Bird Of Play

Explorer
Thanks everyone!!

I really enjoyed the ideas provided here. In fact, I'm going to take'em all in one way or another, and put them to use.

The idea of a particular storm in the sky being a celestial battle of angelic and demonic shapeless energies is so cool. I will use it either for the will-o-wisp or for another demonic/angelic encounter; it will depend on the players actions (having them see a star fall from the sky will get them to move, if they don't find the area where the will-o-wisp is).

And.... I guess it's not a will-o-wisp but a lantern archon. Interesting, I didn't know or remember about that specific creature..... but it fits much better than the will-o-wisp (which my olde 2nd edition manual described as kind of evil anyway). A lantern archon, but the players believe it's a will-o-wisp.

The idea that when the archon enters the sword, the blade goes like SPROING and becomes some sort of odd fractal thing such as this


is awesome.

I'm gonna lay down a plan on this and see how it'll work.
 

Quartz

Hero
The idea that when the archon enters the sword, the blade goes like SPROING and becomes some sort of odd fractal thing such as this

https://images.fineartamerica.com/images-medium-large-5/the-sword-a-fractal-abstract-ann-garrett.jpg
is awesome.

Not my cup of tea. Do have that form appear for a moment as the archon enters the weapon, and perhaps on special occasions but keep the everyday form of the weapon.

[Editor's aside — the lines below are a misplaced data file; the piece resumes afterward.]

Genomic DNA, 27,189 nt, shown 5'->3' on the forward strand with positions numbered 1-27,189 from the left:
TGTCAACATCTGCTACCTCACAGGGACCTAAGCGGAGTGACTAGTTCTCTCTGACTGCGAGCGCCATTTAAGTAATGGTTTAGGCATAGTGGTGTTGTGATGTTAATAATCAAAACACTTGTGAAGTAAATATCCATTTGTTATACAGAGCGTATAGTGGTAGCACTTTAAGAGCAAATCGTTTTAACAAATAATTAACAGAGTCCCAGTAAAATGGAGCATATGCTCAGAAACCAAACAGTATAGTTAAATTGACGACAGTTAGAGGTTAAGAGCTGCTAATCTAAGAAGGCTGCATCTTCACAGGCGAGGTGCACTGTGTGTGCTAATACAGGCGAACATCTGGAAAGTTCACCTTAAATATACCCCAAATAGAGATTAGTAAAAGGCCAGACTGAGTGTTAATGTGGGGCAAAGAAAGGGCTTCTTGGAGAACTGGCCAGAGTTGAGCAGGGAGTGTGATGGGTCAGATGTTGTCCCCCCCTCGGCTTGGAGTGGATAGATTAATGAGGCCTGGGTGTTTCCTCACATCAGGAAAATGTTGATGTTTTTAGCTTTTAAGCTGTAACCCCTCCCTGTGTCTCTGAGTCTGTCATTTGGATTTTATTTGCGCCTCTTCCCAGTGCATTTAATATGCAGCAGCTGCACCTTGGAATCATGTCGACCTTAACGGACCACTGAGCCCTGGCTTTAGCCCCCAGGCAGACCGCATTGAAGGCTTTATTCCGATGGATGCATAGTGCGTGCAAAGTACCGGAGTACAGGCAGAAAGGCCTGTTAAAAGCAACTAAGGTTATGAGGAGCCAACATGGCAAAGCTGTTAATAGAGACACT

Something else you might like to hold in reserve: perhaps the PCs are fighting valiantly against the demon but are heading for defeat. So the archon heads for the PC most in danger of dying and merges with their armour, not their weapon. This provides a Sanctuary or Protection from Evil effect.
 

As far as Demons, there are two you should greatly consider for your campaign:
1) Dybbuk - incorporeal demons that possess humanoids
2) Maurezhi - demons that devour humanoids and steal their form and memories

Both are fantastic. I just remembered them. I used them both for an Evil Dead one-shot I ran on Halloween a few years back. Dybbuk are awesome! Their "violate corpse" ability is a lot of fun and offers up great opportunies for roleplaying. I modified the Dybbuk to make them a little more like the the movies. This is it here:

Infernal Wounds - unarmed strikes by the Dybbuk caused an additional +1d6 necrotic damage. The target creature's maximum hit points is reduced by this amount. This reduction lasts until the target finishes a short or long rest.

(Since most creatures don't have an unarmed attack I just have them make a Dex attack for 1d4+4 bludgeoning and +1d6 necrotic.)
 

Bird Of Play

Explorer
I like these ideas too!
Yes, the archon might actually merge with an armour too..... that's pretty unique! I actually wonder why I didn't think about that option.
I'll let the rng decide, whoever is in the most danger will end up being the one with a magical weapon or armour. (.....Or maybe I'll have the archon merge with the gnome's beloved pipe, that'd be hilarious.)

As for then dibbuk and maurezhi.... I'm gonna keep those names in mind.